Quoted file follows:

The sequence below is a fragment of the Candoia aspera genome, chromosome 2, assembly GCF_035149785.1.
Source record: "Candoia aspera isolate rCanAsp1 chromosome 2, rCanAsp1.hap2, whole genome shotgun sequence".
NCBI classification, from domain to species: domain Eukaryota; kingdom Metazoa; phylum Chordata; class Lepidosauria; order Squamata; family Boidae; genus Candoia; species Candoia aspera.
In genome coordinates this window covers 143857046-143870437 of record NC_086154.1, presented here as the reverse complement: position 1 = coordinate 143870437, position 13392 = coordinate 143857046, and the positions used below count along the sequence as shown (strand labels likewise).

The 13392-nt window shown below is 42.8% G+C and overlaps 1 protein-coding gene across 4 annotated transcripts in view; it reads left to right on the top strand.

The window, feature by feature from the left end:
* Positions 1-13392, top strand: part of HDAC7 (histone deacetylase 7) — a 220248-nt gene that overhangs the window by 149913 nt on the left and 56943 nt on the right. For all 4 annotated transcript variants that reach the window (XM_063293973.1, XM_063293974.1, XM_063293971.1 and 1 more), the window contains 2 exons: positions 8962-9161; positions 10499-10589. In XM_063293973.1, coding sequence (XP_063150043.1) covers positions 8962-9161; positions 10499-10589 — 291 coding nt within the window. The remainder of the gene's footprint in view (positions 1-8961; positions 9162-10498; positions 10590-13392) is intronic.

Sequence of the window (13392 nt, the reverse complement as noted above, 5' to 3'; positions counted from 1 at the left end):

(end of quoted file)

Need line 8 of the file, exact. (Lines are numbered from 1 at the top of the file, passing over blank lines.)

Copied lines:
Sequence of the window (13392 nt, the reverse complement as noted above, 5' to 3'; positions counted from 1 at the left end):